Via Tim Worstall
Councillors have been banned from discussing local park-and-ride schemes if they own a car under an ethical watchdog created by John Prescott. The Deputy Prime Minister is accused today of undermining local democracy and stifling free speech by imposing “draconian” rules on thousands of councillors. A damning report reveals how local authority members are being barred from speaking or voting on subjects simply because they are perceived to have taken a position on the issue. Even councillors who have been elected specifically to fight a particular issue have fallen foul of the rules and found themselves told they cannot speak or vote on it
Telegraph | News | Prescott’s ethics fiasco ‘hampering democracy’
The report is by Owen Paterson, the shadow transport minister, and Gerald Howarth, the shadow defence minister, for the Conservative Cornerstone Group (might not yet be on their website) and tells the story of how some of the Standards Board‘s ‘monitoring officers’, both national and local, have been giving councillors utterly bizarre advice on what constitutes a ‘personal and prejudicial interest’ in a matter — and thus prevents them not only from voting but from participating in any discussion of it — and on what the ‘monitoring officers’ take to be the common law principle of ‘predetermination‘, sometimes leading to absurdities such as this:
A reductio ad absurdum of the Board’s argument came during the 2006 council elections, when all candidates for election to Chester council were sent a letter by the city’s monitoring officer Charles Kerry. This stated that any prospective councillor who had expressed a ‘pre-determined’ view on any issue could not, ‘as a matter of law’, take part in any decision relating to that issue. This covers ‘any expression of opinion in any election material, newsletters, letters of press coverage’. The only way a candidate could refer to contentious issues, Mr Kerry advised, must be along the lines of “From what I know at the moment, I am concerned by…”.
and advice like this
When the Council is making a decision on whether to impose charges on its car parks and if so which ones and how much it should charge, it is exercising a discretion. Whenever the Council does this you as a Member of the Council should under no circumstances reach a final conclusion on the matter before you come to a decision on it. This is the common law concept of predetermination that has always applied to local authority decision-making and is also enshrined in guidance on Members Code of Conduct issues by the Standards Board for England.
Members of the District Council should therefore resist making comments in public forums that could be interpreted as your having already committed to making a particular decision about the introduction of the revised car parking enforcement regime. If this could be interpreted from the comments you have expressed and you subsequently speak at a Council meeting at which the decision is being taken, I do not believe that the decision would be flawed. However should you then proceed to vote on the matter the decision could be open to a legal challenge.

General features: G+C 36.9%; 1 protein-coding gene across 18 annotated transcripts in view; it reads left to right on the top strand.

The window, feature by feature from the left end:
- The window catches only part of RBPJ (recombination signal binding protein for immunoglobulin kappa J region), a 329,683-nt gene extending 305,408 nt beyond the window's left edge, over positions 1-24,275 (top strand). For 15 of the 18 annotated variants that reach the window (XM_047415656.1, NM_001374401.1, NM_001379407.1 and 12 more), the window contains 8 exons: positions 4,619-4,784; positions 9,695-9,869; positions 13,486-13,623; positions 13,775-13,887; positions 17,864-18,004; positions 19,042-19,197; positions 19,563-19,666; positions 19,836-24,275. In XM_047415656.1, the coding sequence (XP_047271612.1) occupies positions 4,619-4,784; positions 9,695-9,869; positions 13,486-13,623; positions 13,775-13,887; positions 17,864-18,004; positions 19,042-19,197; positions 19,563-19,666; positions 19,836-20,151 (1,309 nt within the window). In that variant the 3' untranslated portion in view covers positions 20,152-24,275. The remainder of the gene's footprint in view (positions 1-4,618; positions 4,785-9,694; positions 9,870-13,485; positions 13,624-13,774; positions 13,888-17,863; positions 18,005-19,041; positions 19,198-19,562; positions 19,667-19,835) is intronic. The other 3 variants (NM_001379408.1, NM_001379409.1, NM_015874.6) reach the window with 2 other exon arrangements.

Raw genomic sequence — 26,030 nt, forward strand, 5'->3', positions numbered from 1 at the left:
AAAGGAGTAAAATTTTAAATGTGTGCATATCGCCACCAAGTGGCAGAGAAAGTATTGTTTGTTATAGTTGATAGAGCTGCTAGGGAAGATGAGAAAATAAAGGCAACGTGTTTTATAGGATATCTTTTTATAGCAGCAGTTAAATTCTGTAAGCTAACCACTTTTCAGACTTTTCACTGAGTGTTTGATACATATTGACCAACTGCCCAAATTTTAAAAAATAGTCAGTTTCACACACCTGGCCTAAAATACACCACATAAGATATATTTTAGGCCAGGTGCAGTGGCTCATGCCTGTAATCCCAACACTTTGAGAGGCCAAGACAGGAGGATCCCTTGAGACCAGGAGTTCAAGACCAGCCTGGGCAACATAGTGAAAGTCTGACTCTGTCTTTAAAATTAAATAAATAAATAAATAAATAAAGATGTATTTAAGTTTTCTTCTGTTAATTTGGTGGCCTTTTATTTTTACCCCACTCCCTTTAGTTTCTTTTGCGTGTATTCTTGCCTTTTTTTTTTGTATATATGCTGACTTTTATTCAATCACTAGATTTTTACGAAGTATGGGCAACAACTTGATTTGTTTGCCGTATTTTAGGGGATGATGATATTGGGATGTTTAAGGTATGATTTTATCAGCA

(Quotes taken from the report).
Note, by the way the advice is ‘the decision could be open to a legal challenge’; this is the same sort of thinking that gets things banned, or not insured, on Health and Safety grounds because there could be a compensation claim, so it’s safer not to risk it; the fact that ‘this is the common law concept of predetermination that has always applied to local authority decision-making’ and has never yet been interpreted in such a manner might have given someone a clue that it’s a ludicrous fear. As it happens, when the Chester case was reported earlier in the year, I asked a councillor friend of mine — Conservative — what he made of it, and he said the monitoring officer for his council reckoned the advice was nonsensical. Seems to depend very much on where you live.
The report also raises some more sinister manipulations of the Standard Board’s Code of Conduct, whereby complaints are lodged — and investigated at vast expense — by political opponents and, worst of all, where Central Government appears to use the code to stop councillors voting against projects — building programmes, for example — that Central Government want.
One rather strange omission, though; I can’t anywhere find a reference to the Standard Board’s dealings with Ken Livingstone; seems a bit odd. Anyway, it’s hard to disagree with their conclusion that
The Standards Board and all it represents has been a disastrous move in the wrong direction. It is a centralising agency which diminishes rather than strengthens local government and puts far too much power in the hands of unelected officials. It is a drain on the taxpayer. It should be abolished without delay.